Where did those D1 receptors go? To find out, Kopec’s team used a drug known as NIF. (That’s short for neutrophil inhibitor factor.) This drug blocks the C3 tags in a rat’s brain. When NIF was present, the microglia could not spot C3. So they no longer trimmed the neurons. The D1 receptors remained, and that meant that the nucleus accumbens cells retained their ability to sense dopamine. The treated male rats now played just as rough as before, even though they should have been too old for such scuffles.
This research, then, showed microglia normally view the C3 flags on neurons as a call to chow down on a dinner of D1 receptors. And as D1 levels disappear, so will the male rats’ appetite for rough play.
But in females, it was a completely different story. Their D1 receptor levels were already low by post-natal day 22. Their rough-and-tumble days were over. So blocking microglia had no effect on how hard they played.
These results suggest that by chewing up D1 receptors, the brain’s immune system transforms adolescent male rats into chilled-out adults. Kopec and her team published their findings September 25 in Nature Communications.
Growing up rat
What makes the study especially interesting is that it links the way rats’ microglia chew up D1 receptors with how they play, says Ukpong Eyo. He’s a neuroscientist at the University of Virginia in Charlottesville. But, he asks, are microglia chewing up living cells’ D1 receptors? Or do the microglia only cut off the cellular ends that were already dead or dying? Put another way, are the immune cells helping to control brain development — or just taking out the trash?
“The play behavior is interesting because it shows sex differences,” says Kathryn Lenz. She’s a neuroscientist at Ohio State University in Columbus. This play is “also a social behavior,” she notes. “We know boys engage in more rough-and-tumble play than girls, [and] we know that’s due to hormones.” But hormones don’t act alone, she points out. And the role of microglia is especially exciting, she says, because the brain’s immune cells are activated by stress. Those cells also can play a role in mental illnesses.
Understanding more about the way microglia shape behavior in teens — both in rats and people — could help scientists understand why some mental illnesses (such as anxiety) tend to develop in adolescence. It also might eventually help explain why some disorders, such as autism or attention deficit hyperactivity disorder, are more common in males than in females, Lenz says.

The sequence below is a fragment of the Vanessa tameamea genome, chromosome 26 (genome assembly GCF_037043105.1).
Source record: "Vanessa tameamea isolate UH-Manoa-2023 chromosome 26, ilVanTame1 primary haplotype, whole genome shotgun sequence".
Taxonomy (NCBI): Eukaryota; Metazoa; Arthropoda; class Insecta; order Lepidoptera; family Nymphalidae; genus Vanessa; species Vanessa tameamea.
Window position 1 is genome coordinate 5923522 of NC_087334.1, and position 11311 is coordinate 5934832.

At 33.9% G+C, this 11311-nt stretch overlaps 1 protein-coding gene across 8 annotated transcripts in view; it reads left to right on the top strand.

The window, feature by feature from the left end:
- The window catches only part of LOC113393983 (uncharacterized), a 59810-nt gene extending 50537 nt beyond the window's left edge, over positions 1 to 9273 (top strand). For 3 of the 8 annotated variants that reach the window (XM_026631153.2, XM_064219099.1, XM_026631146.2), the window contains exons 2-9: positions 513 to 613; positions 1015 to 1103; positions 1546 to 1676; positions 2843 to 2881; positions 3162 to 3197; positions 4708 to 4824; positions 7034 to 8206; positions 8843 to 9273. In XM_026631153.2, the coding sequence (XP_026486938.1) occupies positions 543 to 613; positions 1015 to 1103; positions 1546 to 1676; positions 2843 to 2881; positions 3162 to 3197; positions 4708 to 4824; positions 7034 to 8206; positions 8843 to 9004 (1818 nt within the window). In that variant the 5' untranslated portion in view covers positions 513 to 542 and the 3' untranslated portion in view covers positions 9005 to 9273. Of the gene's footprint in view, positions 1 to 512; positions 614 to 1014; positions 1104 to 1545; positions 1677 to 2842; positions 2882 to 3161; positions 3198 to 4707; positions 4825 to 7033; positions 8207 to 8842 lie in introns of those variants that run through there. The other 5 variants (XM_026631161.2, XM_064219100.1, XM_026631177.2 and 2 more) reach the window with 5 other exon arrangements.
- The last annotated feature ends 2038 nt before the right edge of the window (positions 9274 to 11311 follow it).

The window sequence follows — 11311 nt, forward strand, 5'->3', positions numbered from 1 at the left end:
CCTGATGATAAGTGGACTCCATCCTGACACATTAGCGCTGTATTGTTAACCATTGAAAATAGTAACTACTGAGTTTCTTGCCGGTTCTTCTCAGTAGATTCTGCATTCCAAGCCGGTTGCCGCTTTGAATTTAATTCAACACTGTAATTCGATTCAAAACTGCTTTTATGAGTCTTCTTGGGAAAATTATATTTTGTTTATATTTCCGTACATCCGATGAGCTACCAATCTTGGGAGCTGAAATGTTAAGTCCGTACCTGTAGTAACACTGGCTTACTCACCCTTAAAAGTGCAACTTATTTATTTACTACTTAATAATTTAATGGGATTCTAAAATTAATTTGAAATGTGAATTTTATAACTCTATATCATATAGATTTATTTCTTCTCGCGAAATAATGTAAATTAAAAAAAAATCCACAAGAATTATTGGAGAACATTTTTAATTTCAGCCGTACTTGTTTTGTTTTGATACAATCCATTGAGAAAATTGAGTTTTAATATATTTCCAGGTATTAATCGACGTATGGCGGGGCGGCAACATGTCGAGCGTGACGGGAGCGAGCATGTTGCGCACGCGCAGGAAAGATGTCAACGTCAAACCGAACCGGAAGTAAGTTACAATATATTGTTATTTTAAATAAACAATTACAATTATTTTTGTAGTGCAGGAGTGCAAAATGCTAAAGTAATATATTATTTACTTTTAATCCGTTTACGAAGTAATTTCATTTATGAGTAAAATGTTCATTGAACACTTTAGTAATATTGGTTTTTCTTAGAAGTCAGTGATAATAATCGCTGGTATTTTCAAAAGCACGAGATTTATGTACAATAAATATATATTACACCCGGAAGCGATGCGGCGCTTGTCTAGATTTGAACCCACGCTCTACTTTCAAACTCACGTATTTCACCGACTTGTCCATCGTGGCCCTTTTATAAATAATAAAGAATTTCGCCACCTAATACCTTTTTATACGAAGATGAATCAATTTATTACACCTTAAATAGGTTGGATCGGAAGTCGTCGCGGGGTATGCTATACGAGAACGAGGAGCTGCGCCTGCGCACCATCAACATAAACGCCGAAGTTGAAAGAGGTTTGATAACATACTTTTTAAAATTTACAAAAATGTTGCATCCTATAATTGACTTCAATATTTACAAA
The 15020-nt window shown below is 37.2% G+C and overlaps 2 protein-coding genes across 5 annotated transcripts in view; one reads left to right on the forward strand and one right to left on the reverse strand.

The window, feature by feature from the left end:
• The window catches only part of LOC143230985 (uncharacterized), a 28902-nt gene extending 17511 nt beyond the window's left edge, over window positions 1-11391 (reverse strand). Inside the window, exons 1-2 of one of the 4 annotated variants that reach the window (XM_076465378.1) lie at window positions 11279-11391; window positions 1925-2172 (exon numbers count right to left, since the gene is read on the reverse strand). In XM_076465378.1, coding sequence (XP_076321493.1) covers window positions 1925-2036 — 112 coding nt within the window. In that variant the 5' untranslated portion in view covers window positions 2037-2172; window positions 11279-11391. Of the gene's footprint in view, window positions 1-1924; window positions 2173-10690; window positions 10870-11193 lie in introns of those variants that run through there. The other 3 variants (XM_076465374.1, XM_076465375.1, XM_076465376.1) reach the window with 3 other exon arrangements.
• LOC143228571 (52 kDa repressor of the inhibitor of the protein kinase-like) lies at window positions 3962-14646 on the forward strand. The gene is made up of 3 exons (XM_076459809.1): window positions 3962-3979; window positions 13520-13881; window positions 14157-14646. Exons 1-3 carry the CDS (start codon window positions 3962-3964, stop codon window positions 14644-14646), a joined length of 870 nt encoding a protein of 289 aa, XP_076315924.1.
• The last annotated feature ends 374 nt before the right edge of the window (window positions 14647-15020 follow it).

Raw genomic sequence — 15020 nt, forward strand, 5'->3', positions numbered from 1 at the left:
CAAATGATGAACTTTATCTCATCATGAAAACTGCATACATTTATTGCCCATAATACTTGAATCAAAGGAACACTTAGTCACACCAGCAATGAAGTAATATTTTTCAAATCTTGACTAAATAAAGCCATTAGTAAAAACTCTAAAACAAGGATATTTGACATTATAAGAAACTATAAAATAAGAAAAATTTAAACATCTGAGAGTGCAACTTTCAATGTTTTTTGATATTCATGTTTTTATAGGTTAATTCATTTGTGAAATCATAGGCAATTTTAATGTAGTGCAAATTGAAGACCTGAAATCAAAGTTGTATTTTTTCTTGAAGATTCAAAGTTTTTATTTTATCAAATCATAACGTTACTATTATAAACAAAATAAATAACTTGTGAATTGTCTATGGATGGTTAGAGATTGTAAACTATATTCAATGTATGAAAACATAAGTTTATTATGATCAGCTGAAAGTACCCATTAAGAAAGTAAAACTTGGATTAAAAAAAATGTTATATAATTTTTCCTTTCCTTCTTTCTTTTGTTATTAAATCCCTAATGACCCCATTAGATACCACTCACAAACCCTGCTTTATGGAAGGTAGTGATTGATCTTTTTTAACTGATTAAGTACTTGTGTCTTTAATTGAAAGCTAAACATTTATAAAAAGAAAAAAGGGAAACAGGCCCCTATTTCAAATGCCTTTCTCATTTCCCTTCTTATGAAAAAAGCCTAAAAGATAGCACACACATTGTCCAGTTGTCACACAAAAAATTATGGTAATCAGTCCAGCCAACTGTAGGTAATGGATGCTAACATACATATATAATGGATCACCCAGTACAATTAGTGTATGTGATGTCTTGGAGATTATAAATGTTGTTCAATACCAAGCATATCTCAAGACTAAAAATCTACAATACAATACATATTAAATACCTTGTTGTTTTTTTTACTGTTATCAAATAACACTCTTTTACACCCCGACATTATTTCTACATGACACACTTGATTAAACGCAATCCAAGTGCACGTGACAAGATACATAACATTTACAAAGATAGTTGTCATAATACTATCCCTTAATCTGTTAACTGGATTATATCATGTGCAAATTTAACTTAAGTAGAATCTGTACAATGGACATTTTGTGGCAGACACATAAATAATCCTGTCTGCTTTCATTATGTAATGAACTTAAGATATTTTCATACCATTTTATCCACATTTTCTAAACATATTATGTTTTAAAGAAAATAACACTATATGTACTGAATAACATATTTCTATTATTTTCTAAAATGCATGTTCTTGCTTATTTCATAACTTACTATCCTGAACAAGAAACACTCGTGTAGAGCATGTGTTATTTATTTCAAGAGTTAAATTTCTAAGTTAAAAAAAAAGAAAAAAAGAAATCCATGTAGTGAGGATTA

Kopec now knows that microglia are trimming male rat brains as they develop. But what about in females? The role of those cells in them remains a mystery that she’s determined to solve. “Every time I look further at the females, they always have some kind of confusing result,” she says. They may have other behaviors, ones that matter much more than rough-and-tumble wrestling. Kopec just needs to figure out what to look for.
(for more about Power Words, click here)
activate (in biology) To turn on, as with a gene or chemical reaction.
adolescence A transitional stage of physical and psychological development that begins at the onset of puberty, typically between the ages of 11 and 13, and ends with adulthood.
adolescent Someone in that transitional stage of physical and psychological development that begins at the onset of puberty, typically between the ages of 11 and 13, and ends with adulthood.
anxiety A nervous reaction to events causing excessive uneasiness and apprehension. People with anxiety may even develop panic attacks.
attention deficit hyperactivity disorder (ADHD) This is a disorder characterized by not being able to focus or pay attention, being physically overactive, not being able to control behavior, or a combination of these.
autism (also known as autism spectrum disorders ) A set of developmental disorders that interfere with how certain parts of the brain develop. Affected regions of the brain control how people behave, interact and communicate with others and the world around them. Autism disorders can range from very mild to very severe. And even a fairly mild form can limit an individual’s ability to interact socially or communicate effectively.
bacteria (singular: bacterium) Single-celled organisms. These dwell nearly everywhere on Earth, from the bottom of the sea to inside other living organisms (such as plants and animals).
behavior The way something, often a person or other organism, acts towards others, or conducts itself.
cell The smallest structural and functional unit of an organism. Typically too small to see with the unaided eye, it consists of a watery fluid surrounded by a membrane or wall. Depending on their size, animals are made of anywhere from thousands to trillions of cells. Most organisms, such as yeasts, molds, bacteria and some algae, are composed of only one cell.
chemical A substance formed from two or more atoms that unite (bond) in a fixed proportion and structure. For example, water is a chemical made when two hydrogen atoms bond to one oxygen atom. Its chemical formula is H2O. Chemical also can be an adjective to describe properties of materials that are the result of various reactions between different compounds.
colleague Someone who works with another; a co-worker or team member.